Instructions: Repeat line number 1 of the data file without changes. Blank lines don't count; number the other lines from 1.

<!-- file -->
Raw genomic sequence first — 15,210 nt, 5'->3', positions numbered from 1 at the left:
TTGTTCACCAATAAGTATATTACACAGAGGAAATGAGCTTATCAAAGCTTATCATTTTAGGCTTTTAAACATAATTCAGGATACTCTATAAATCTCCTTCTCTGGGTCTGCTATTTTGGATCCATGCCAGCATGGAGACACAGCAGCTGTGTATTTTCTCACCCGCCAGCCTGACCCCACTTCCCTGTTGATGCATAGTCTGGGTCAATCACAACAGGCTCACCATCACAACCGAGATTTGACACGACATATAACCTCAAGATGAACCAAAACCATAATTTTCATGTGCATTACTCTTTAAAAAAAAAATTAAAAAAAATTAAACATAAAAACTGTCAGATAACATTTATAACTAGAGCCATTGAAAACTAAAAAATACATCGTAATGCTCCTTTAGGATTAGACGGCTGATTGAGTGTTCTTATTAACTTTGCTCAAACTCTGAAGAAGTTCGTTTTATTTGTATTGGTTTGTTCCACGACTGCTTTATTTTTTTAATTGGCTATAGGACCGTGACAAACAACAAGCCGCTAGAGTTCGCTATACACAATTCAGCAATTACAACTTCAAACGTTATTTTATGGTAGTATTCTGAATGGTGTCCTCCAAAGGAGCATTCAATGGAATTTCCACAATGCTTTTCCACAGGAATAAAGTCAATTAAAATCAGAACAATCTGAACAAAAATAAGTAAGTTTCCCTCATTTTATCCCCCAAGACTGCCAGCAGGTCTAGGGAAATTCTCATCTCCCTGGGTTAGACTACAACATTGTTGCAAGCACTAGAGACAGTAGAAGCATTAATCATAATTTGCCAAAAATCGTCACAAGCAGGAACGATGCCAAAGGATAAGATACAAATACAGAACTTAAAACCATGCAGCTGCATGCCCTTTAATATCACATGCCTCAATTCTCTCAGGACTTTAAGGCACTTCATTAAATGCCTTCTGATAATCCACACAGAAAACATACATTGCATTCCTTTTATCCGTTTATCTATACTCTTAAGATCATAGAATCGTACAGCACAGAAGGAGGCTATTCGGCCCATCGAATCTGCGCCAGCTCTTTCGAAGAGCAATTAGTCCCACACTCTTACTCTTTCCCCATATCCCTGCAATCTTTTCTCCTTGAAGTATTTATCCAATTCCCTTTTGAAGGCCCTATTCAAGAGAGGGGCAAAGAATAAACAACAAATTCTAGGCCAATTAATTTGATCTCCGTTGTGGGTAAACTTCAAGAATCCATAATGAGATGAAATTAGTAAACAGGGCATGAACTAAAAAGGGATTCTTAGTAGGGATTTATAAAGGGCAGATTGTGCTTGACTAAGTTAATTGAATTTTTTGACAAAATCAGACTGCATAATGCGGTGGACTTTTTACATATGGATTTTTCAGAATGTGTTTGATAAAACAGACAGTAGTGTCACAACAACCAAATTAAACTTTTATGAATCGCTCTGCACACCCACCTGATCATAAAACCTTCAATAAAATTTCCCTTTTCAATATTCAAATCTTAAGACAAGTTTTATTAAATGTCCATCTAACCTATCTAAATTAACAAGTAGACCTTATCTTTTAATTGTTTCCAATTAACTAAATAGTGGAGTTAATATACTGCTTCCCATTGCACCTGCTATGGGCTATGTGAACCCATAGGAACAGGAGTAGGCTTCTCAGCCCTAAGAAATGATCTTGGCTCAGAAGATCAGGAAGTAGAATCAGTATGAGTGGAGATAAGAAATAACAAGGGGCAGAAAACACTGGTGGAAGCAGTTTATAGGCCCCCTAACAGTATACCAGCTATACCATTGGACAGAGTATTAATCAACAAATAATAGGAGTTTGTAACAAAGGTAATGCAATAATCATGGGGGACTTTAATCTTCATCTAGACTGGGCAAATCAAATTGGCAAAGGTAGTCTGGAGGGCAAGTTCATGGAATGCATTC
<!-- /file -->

Raw genomic sequence first — 15,210 nt, 5'->3', positions numbered from 1 at the left: